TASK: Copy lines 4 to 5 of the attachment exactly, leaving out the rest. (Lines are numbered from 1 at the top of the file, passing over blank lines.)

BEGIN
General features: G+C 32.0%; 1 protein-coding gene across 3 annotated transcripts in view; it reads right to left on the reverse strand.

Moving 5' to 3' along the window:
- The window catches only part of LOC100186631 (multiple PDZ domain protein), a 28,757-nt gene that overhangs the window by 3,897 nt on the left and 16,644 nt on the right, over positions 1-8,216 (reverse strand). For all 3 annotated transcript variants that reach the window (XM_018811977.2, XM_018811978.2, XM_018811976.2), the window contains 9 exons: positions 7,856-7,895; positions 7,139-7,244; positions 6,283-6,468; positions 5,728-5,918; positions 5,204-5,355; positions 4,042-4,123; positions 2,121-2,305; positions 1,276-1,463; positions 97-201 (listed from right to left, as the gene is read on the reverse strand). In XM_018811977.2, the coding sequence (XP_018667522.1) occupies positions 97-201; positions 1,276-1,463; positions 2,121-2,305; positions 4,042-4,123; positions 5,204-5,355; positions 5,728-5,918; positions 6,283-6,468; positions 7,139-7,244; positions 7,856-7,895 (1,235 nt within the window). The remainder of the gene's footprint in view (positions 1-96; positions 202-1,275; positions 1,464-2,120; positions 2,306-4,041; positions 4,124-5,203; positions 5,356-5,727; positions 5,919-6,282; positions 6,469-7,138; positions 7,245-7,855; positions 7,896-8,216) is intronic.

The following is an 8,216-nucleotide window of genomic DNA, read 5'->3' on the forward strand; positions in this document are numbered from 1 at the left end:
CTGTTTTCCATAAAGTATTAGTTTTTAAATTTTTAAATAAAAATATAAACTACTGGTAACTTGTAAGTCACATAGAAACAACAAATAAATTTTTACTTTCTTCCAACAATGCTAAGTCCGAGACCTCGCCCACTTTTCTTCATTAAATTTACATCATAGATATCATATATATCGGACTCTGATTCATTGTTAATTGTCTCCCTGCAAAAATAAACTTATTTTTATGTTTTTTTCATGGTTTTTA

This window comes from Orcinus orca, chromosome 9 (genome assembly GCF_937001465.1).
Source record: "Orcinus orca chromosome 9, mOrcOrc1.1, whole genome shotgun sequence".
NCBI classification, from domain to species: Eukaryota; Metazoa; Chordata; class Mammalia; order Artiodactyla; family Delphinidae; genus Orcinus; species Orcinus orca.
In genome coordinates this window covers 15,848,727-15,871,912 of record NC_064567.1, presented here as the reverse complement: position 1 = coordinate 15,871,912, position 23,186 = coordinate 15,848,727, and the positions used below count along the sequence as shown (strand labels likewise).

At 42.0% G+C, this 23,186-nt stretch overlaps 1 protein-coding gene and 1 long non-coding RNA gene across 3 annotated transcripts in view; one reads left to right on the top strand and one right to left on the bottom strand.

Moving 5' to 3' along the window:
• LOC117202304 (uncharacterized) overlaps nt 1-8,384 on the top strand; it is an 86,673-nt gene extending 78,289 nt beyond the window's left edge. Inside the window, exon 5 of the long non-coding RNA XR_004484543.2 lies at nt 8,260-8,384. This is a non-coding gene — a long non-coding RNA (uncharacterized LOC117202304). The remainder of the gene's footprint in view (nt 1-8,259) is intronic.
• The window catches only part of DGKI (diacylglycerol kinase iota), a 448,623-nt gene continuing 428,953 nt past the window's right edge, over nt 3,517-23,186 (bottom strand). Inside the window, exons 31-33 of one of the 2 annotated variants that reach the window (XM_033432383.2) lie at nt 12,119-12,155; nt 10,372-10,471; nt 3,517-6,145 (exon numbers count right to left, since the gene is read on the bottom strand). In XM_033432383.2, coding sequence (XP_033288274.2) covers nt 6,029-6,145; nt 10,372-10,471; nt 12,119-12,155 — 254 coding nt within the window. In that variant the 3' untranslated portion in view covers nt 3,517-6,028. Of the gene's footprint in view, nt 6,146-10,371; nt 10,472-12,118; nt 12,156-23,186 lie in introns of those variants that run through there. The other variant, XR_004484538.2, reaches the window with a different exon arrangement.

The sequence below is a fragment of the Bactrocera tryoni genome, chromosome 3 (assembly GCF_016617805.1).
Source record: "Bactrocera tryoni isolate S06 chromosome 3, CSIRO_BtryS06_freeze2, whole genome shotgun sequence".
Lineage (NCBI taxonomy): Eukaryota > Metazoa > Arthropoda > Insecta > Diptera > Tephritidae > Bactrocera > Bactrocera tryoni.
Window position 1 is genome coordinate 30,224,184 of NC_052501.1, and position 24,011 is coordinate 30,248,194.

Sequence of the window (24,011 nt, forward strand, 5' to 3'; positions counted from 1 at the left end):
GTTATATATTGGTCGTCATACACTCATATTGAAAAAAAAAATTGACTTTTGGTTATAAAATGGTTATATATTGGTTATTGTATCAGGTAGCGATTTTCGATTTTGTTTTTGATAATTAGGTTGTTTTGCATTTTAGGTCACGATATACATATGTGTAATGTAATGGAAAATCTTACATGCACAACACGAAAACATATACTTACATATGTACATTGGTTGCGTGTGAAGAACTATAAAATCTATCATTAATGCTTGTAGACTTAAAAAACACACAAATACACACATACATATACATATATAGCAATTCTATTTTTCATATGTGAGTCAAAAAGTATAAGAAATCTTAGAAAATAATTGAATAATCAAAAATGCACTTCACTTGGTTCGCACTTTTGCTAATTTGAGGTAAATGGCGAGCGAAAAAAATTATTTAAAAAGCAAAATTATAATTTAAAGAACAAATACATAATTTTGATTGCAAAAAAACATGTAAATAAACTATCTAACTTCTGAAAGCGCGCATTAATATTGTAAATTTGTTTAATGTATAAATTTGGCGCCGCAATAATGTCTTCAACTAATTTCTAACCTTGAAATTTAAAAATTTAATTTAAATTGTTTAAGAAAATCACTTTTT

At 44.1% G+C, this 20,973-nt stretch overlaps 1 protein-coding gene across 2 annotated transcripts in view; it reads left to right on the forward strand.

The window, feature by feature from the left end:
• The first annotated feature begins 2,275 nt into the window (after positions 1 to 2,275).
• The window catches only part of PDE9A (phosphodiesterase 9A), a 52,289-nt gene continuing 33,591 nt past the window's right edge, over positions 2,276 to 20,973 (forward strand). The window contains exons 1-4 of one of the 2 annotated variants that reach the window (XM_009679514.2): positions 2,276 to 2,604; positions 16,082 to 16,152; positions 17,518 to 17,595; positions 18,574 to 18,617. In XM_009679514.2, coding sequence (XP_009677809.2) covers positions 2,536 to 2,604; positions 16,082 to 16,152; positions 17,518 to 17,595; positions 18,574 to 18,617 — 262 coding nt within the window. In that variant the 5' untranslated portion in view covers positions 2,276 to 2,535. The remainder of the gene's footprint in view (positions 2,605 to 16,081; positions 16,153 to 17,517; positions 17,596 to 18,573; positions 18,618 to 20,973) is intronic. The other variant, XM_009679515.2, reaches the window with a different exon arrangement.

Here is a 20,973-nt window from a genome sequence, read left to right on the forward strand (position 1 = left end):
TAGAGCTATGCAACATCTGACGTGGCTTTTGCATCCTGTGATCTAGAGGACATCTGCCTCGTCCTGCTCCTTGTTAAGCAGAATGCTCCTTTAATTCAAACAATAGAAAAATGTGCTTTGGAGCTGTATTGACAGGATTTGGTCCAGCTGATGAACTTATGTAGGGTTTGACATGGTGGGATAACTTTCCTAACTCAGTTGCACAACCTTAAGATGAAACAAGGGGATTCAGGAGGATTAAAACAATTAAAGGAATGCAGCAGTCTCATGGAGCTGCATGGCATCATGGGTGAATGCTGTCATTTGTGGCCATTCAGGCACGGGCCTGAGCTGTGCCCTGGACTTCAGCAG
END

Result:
The following is an 8,216-nucleotide window of genomic DNA, read 5'->3' on the forward strand; positions in this document are numbered from 1 at the left end:
CTGTTTTCCATAAAGTATTAGTTTTTAAATTTTTAAATAAAAATATAAACTACTGGTAACTTGTAAGTCACATAGAAACAACAAATAAATTTTTACTTTCTTCCAACAATGCTAAGTCCGAGACCTCGCCCACTTTTCTTCATTAAATTTACATCATAGATATCATATATATCGGACTCTGATTCATTGTTAATTGTCTCCCTGCAAAAATAAACTTATTTTTATGTTTTTTTCATGGTTTTTA